The European Systemic Risk Board

The following Financial Services practice note provides comprehensive and up to date legal information covering:

  • The European Systemic Risk Board
  • ESRB
  • Background
  • Purpose
  • Organisation and Structure
  • Accountability and reporting
  • ESRB as part of the European System of Financial Supervision
  • Examples of work

The European Systemic Risk Board

BREXIT: 11pm (GMT) on 31 December 2020 (‘IP completion day’) marked the end of the Brexit transition/implementation period entered into following the UK’s withdrawal from the EU. Following IP completion day, key transitional arrangements come to an end and significant changes begin to take effect across the UK’s legal regime. This document contains guidance on subjects impacted by these changes. Before continuing your research, see: Brexit and financial services: materials on the post-Brexit UK/EU regulatory regime.



The European Systemic Risk Board (ESRB) emerged out of recommendations following on from the initial stages of the 2007–08 financial crisis. The European Commission wanted to strengthen European Union level financial system supervisory arrangements for consumer protection and to rebuild trust in the financial system. It was felt that supervisory arrangements needed to place greater emphasis on the stability of the financial system holistically and not only on firms or component parts.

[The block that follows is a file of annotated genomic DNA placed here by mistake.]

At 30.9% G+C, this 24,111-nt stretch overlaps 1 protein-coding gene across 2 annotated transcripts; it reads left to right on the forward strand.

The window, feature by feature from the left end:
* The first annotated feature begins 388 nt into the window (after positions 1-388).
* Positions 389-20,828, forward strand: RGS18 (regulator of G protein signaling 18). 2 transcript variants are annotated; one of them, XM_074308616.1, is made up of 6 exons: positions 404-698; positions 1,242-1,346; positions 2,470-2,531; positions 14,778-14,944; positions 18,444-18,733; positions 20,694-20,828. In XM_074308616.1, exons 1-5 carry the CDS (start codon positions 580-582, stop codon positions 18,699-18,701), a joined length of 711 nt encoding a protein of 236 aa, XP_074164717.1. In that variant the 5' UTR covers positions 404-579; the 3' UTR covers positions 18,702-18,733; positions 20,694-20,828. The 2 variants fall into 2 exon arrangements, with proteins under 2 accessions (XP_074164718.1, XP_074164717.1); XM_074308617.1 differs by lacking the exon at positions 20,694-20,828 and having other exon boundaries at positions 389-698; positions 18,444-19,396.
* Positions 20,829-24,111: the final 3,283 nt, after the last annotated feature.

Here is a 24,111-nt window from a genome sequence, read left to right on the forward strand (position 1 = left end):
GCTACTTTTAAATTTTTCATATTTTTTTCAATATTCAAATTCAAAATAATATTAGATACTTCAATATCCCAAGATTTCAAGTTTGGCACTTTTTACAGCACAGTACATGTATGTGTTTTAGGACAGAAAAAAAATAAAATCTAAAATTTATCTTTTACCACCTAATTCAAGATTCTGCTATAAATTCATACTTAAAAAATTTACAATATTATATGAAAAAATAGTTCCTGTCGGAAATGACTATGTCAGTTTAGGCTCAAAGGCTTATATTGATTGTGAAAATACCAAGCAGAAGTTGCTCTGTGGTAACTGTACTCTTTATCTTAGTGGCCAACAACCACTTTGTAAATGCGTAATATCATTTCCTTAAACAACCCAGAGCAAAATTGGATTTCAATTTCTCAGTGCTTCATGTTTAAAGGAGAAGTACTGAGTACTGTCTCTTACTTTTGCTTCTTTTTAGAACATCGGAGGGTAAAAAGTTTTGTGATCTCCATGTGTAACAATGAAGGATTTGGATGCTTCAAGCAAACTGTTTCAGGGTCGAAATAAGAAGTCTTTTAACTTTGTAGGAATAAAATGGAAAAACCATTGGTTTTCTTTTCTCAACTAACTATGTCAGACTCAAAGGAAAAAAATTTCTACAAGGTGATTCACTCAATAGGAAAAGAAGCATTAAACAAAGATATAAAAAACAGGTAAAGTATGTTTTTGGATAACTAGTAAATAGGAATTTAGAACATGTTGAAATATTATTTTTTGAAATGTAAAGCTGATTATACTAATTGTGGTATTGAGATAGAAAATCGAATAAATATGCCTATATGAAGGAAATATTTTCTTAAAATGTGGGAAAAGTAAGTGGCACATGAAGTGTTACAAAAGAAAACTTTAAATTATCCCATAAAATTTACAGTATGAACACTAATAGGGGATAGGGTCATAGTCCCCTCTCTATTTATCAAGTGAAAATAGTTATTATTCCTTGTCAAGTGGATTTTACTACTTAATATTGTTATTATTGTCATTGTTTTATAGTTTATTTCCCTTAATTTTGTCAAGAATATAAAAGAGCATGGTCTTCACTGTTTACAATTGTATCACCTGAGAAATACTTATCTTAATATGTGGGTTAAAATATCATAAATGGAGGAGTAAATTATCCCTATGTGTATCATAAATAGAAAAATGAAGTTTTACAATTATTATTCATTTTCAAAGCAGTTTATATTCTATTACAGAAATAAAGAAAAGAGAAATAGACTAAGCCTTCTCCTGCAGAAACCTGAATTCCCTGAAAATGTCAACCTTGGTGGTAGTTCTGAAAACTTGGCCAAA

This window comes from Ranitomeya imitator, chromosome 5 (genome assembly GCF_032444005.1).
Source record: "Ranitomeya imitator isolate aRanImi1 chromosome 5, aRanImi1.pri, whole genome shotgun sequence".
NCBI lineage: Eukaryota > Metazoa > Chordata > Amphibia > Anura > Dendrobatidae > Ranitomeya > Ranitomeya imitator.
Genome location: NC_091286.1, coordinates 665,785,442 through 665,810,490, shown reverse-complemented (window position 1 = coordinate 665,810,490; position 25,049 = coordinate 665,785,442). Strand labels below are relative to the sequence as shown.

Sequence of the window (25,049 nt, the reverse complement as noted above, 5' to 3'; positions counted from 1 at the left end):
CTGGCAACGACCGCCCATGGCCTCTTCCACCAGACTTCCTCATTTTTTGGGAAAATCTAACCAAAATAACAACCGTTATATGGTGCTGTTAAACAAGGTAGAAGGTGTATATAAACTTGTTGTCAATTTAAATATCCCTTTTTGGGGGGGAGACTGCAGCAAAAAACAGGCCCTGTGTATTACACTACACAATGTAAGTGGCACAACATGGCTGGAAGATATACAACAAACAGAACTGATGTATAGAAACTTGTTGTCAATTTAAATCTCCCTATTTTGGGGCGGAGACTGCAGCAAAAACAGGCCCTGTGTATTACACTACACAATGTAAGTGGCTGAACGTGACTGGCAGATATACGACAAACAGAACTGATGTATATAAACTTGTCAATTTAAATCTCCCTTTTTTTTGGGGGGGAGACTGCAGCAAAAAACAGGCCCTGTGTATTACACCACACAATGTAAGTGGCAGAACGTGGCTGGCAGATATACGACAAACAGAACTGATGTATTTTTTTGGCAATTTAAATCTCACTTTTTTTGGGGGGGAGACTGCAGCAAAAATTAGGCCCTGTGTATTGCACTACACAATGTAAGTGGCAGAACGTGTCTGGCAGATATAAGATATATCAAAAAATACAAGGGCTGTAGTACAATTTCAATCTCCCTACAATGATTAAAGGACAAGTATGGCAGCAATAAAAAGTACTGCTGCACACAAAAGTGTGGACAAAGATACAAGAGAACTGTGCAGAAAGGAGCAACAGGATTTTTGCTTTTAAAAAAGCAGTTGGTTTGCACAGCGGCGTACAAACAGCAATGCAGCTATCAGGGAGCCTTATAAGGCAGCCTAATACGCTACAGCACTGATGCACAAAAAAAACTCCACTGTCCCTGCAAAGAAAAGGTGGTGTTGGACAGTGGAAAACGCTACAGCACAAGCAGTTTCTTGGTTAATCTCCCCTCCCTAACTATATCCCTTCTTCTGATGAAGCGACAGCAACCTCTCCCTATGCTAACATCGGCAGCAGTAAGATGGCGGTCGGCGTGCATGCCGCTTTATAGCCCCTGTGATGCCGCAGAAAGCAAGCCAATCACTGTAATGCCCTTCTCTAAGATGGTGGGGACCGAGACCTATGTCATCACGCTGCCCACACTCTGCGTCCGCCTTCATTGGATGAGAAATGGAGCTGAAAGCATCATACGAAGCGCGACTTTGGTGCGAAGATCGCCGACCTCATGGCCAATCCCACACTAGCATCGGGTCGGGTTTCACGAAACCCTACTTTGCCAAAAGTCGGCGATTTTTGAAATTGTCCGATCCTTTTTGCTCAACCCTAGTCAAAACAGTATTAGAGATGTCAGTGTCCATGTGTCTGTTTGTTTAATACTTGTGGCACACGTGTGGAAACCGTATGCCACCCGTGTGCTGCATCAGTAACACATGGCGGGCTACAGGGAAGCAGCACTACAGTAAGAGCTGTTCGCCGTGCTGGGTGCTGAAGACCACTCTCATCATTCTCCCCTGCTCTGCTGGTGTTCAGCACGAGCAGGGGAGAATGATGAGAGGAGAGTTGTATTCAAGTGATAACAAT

Legislation establishing the ESRB came into force on 16 December 2010:

  1. Regulation (EU) 1092/2010 of the European Parliament and of the Council of 24/11/2010 on European Union macro-prudential oversight of the financial system and establishing a European Systemic Risk Board (the ‘ESRB Regulation’)

  2. Council Regulation (EU) 1096/2010 of 17/11/2010 conferring specific tasks upon the European Central Bank concerning the functioning of the European Systemic Risk Board.


The ESRB is responsible for the macro-prudential oversight of the financial system

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